My first blog provided the necessary insight into in vitro diagnostics and their distinguishing characteristic of never directly coming in contact with the human body. So how do they work? What differentiates them from other medical devices you hear about? The answer is that vast majority of in vitro diagnostics (IVDs) rely on biological properties and materials in order to perform as intended.
The world of IVDs is full of biological jargon as: “immunological reactions, bio-luminescence, mono or polyclonal antibodies, antigens, binding sites, immuno-capture etc.” while the world of medical devices is more “dimensions, materials, tolerances, biocompatibility of materials, sterility etc.”
Once properly set a manufacturing line of syringes can churn out millions of units and the same is valid for many other medical devices. However, IVD productions are much more limited in volume due to the fact that the biological elements involved cannot be reproduced indefinitely like plastic molds or surgical blades. Therefore, biological elements drives the IVD industry to produce relatively small batches (or lots) of IVD components making it an exceptionally difficult task to acquire pre-market approval on every batch by a third party. This is especially burdensome for SMEs (small and medium size manufacturers), which account for over 95% of IVD manufacturers.
This very “biological” nature of IVDs also allows for the capability to evolve very rapidly. It enables them to cope with biological / clinical evolution of new markers, new viruses, new bacteria, new biological material especially when faced with outbreaks that concern us all.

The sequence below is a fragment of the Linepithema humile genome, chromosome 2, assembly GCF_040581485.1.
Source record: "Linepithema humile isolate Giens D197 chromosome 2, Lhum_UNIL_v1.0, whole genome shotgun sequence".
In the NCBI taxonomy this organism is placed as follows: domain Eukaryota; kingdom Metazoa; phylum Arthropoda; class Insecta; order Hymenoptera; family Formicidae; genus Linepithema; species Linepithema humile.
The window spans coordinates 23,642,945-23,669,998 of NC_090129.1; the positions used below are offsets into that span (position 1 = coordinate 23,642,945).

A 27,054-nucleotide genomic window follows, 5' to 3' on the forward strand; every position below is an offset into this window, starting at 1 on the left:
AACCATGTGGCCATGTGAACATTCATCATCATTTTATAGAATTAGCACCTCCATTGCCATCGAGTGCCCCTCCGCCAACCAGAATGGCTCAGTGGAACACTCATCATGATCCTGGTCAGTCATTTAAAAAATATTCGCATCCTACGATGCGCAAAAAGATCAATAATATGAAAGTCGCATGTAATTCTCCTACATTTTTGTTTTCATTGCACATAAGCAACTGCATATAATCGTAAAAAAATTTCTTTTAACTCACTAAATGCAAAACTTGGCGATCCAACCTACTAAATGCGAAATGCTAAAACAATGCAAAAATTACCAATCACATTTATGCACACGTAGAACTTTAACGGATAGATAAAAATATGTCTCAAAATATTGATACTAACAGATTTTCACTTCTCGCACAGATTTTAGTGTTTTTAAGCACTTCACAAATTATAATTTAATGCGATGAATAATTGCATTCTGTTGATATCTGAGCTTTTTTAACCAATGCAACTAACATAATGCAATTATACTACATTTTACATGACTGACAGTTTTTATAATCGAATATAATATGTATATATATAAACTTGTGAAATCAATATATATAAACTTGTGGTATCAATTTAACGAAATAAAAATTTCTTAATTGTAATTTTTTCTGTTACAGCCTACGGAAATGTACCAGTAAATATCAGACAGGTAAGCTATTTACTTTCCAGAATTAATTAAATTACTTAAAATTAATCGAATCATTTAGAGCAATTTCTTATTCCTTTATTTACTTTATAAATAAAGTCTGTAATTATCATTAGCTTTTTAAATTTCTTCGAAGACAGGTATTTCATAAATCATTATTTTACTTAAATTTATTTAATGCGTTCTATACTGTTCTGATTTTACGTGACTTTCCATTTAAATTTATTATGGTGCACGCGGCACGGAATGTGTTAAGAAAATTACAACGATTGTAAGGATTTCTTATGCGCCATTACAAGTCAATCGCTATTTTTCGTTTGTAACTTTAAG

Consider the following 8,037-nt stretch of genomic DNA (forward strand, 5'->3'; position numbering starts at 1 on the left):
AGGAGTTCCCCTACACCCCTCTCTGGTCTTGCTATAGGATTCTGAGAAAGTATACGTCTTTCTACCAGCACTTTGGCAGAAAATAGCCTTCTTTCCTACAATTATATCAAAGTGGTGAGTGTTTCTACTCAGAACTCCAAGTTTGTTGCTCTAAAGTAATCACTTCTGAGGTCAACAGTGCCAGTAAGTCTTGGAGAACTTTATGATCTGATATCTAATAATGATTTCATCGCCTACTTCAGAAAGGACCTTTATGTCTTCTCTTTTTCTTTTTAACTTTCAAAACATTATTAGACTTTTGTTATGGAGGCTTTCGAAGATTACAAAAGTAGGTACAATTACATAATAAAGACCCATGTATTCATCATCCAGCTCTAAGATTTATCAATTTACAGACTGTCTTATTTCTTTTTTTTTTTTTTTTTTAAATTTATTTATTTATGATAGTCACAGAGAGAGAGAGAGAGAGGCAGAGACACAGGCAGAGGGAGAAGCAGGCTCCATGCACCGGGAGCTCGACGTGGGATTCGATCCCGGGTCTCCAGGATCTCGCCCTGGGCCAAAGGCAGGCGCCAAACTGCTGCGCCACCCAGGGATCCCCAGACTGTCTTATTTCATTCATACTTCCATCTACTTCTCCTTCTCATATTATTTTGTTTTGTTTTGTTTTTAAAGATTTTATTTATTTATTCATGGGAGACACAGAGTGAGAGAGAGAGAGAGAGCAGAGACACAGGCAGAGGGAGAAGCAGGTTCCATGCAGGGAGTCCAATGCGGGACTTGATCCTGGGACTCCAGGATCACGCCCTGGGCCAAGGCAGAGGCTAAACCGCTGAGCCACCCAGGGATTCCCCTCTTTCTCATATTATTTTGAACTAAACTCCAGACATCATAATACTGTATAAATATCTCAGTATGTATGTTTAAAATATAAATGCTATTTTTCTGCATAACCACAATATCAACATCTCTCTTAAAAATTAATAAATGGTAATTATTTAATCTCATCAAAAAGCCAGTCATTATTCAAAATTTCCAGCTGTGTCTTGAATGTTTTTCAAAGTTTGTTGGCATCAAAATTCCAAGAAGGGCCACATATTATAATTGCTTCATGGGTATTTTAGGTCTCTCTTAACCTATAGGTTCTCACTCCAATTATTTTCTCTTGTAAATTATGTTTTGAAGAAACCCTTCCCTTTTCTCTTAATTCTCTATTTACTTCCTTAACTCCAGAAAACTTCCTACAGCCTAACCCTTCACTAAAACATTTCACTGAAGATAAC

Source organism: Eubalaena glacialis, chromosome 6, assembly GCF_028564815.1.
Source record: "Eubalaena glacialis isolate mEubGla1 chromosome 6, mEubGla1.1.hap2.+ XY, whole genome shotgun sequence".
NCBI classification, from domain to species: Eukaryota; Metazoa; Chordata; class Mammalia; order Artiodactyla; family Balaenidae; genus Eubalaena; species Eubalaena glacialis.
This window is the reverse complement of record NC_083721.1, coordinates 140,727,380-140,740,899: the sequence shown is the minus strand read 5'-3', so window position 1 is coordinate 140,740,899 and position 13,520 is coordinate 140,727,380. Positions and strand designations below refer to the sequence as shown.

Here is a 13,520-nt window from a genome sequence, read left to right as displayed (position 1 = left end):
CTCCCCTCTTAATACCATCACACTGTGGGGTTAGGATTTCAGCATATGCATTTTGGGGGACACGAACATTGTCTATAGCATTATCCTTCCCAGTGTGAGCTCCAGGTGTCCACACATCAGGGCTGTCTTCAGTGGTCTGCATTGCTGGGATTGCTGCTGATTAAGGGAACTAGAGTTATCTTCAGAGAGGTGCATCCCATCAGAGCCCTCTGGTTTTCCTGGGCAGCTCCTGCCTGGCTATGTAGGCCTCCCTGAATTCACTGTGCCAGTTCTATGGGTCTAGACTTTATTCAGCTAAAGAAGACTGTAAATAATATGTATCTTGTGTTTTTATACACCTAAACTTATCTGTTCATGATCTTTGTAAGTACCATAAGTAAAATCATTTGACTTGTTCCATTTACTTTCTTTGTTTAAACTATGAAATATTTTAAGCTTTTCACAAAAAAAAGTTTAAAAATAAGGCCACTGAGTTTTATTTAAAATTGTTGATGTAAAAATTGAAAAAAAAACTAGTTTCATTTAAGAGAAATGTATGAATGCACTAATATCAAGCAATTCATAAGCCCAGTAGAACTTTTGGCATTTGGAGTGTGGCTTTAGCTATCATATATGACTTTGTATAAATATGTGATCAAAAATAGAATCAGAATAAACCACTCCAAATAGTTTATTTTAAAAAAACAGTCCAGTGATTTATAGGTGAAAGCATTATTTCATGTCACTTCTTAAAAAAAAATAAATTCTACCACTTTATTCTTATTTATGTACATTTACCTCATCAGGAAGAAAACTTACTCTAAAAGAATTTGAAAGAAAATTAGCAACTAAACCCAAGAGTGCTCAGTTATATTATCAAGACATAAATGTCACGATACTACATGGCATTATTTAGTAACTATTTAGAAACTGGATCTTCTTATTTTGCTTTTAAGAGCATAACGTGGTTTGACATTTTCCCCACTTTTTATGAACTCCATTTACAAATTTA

However it doesn’t end there. These biological materials are a crucial component for delivering personalized medicine to us all. This is done by companion diagnostic tests that can identify whether we, as patients, will benefit from receiving a specific treatment before the treatment is prescribed depending on the biological composition of our blood or on our genetic characteristics. If it weren’t for IVDs called companion diagnostic tests, personalized treatment to the specific needs and nature of a given segment of patients will not be possible.
The world of truly personalized medicine is just starting to bloom and IVD industry hopes to deliver on this promise to remain its enablers.
As a professional it seems clear to me that today innovation is more and more in the hands of those countless small and medium IVD manufacturers. They are truly the technological incubators where new and clinically-relevant technologies are being developed. The biological materials that distinguish in vitro diagnostics is an important attribute that needs consideration when drafting and discussing the future EU regulatory framework for the IVD products.
As a patient and a father I hope that the future EU market (and thus its regulatory framework) will continue to be a favorable to IVD SMEs on whom, in my personal opinion, much of our future health will depend.
EU IVD Representative at Assobiomedica